An Algerian Court has upheld a two year sentence against a British Algerian man accused of ‘insulting the President’ in an online poem.
London-based journalist, Mohamed Tamalt posted a video to his Facebook page featuring a poem found by the Algerian Courts to be offensive to the country’s 79 year old President, Abdelaziz Bouteflika.
Tamalt was originally arrested in June while visiting his parents’ home near Algiers. Later that month an investigative judge in the Court of the First Instance in Sidi Mhamed, near the capital ordered his detention on the grounds of “defaming a public authority.” During a later court appearance on July 11, officials added charges of offending a public official, which carry a sentence of up to two years in prison. Tamalt was subsequently found guilty on both charges and received the two year sentence, plus a 200,000 dinars (US$1,800) fine.
Lawyer Amine Sidhoum, representing Tamalt, confirmed yesterday that the higher Court in Algiers had upheld the sentence and that he now intends to appeal directly to the President for a pardon.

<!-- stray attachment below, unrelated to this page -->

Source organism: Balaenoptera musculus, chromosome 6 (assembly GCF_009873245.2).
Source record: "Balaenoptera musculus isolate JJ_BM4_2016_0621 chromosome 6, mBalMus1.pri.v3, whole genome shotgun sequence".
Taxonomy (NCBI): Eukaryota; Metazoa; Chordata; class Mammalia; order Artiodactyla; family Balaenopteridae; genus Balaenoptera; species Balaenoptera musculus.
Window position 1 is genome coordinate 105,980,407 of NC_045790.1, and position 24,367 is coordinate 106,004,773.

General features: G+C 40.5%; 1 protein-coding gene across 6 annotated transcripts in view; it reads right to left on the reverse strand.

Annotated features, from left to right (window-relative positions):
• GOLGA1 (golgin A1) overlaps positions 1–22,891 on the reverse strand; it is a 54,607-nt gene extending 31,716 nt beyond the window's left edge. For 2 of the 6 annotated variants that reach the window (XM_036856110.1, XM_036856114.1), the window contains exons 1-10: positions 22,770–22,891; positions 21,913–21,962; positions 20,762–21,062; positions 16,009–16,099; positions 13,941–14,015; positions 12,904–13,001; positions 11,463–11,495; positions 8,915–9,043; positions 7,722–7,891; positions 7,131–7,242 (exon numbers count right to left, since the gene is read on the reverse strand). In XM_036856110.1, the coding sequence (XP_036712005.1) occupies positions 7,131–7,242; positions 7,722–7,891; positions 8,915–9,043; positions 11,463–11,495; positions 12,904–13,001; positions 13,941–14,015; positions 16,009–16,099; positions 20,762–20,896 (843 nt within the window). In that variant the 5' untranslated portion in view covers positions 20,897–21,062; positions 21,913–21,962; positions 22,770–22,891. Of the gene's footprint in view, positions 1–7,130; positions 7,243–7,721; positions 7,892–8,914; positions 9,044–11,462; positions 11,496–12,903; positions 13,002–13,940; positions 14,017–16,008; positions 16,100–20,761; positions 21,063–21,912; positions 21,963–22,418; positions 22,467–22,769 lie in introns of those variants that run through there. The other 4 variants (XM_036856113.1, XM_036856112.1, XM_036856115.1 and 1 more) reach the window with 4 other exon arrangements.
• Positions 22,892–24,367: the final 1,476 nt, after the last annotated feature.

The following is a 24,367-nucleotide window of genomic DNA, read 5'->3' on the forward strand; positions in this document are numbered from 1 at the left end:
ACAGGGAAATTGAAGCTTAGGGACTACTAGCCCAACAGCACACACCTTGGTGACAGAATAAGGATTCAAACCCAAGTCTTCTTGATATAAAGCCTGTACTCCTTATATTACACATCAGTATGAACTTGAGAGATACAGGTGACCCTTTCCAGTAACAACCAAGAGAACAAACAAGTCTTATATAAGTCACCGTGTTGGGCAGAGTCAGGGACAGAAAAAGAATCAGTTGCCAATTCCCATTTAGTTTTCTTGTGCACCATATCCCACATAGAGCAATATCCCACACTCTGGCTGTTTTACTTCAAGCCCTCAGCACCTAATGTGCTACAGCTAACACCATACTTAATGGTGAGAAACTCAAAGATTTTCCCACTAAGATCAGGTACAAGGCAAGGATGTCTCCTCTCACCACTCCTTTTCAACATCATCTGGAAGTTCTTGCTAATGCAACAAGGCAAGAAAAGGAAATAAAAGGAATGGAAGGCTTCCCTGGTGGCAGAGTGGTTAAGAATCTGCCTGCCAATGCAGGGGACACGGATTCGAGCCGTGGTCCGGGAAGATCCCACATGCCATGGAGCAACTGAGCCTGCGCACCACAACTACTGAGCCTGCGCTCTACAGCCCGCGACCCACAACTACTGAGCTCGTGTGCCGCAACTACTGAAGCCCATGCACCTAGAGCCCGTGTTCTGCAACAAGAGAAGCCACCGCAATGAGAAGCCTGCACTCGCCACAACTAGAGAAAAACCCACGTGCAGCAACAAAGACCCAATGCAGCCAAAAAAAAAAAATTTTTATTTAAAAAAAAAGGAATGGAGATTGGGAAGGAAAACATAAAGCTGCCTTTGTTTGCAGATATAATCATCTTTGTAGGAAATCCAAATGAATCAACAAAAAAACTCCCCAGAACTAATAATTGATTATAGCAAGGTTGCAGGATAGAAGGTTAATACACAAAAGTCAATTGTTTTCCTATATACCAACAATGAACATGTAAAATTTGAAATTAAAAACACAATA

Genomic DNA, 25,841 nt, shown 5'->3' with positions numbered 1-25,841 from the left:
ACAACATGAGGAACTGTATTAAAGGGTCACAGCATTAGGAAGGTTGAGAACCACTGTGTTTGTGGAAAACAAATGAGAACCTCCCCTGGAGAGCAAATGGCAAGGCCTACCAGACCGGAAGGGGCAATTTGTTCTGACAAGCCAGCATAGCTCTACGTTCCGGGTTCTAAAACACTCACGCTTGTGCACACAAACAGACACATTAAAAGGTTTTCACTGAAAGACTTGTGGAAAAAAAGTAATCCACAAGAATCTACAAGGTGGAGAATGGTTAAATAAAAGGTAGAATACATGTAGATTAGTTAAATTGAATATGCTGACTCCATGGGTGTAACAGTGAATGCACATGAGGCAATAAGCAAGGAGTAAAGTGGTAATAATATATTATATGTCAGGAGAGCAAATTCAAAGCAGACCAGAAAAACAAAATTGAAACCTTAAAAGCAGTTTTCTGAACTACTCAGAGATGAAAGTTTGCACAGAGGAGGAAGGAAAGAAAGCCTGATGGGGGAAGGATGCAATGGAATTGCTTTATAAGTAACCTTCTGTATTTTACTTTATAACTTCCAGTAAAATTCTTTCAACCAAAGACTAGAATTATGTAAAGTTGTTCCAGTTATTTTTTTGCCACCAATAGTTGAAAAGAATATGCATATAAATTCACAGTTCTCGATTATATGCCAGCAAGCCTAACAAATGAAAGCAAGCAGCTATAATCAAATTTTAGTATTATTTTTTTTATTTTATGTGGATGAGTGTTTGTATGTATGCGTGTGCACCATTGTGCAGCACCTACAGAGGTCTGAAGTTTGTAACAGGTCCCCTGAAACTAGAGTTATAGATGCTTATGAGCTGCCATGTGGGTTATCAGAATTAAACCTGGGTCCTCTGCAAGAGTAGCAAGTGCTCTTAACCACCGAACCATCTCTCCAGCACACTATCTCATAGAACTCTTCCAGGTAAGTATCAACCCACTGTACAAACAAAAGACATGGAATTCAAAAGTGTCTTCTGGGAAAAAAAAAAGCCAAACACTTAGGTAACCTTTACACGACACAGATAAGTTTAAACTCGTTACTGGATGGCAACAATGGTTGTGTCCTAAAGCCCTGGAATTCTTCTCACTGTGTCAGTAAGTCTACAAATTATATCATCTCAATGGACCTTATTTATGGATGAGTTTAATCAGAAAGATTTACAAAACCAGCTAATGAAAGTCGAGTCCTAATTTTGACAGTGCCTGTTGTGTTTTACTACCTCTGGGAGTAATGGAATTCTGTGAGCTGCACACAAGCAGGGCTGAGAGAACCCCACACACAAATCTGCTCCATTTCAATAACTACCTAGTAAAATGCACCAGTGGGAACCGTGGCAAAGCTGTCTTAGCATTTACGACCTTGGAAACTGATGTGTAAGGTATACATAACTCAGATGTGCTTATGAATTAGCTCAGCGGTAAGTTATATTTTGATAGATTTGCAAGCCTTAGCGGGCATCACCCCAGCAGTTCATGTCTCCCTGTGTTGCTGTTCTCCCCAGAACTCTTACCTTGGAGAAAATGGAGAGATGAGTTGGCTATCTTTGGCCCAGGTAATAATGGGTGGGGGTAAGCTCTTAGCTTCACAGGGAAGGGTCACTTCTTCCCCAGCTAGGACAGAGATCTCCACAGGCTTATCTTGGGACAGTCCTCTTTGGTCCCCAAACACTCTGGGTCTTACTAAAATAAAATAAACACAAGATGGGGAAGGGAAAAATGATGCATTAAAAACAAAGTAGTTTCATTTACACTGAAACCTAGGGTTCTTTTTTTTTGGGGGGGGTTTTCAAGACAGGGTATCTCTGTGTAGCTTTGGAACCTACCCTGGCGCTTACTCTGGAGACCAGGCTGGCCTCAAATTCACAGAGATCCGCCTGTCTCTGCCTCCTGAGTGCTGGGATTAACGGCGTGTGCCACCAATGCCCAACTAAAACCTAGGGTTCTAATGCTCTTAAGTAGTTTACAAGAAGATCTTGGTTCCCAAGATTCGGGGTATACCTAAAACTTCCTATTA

Human rights groups have been quick to condemn Tamalt’s sentence, who is understood to be in critical condition following a 44 day hunger strike. In a statement released on the group’s web page, Sarah Leah Whitson, Middle East and North Africa director at Human Rights Watch said, “No speech is safe in Algeria if a poem on Facebook can get you two years in prison….Jailing people for allegedly insulting or offending public officials is unjust and threatens anyone seeking to comment on issues of the day.”
Under Article 48 of the Algerian constitution, revised in March of this year, the right to freedom of expression is guaranteed. It states that media freedom is not subject to prior censorship and that offenses cannot be punished by prison.
Tamalt has lived in the United Kingdom since 2002, where he published his online journal, Assiyak Alarabi (“Arabic Context”). Tamalt previously wrote articles for the Algerian daily Al-Khabar.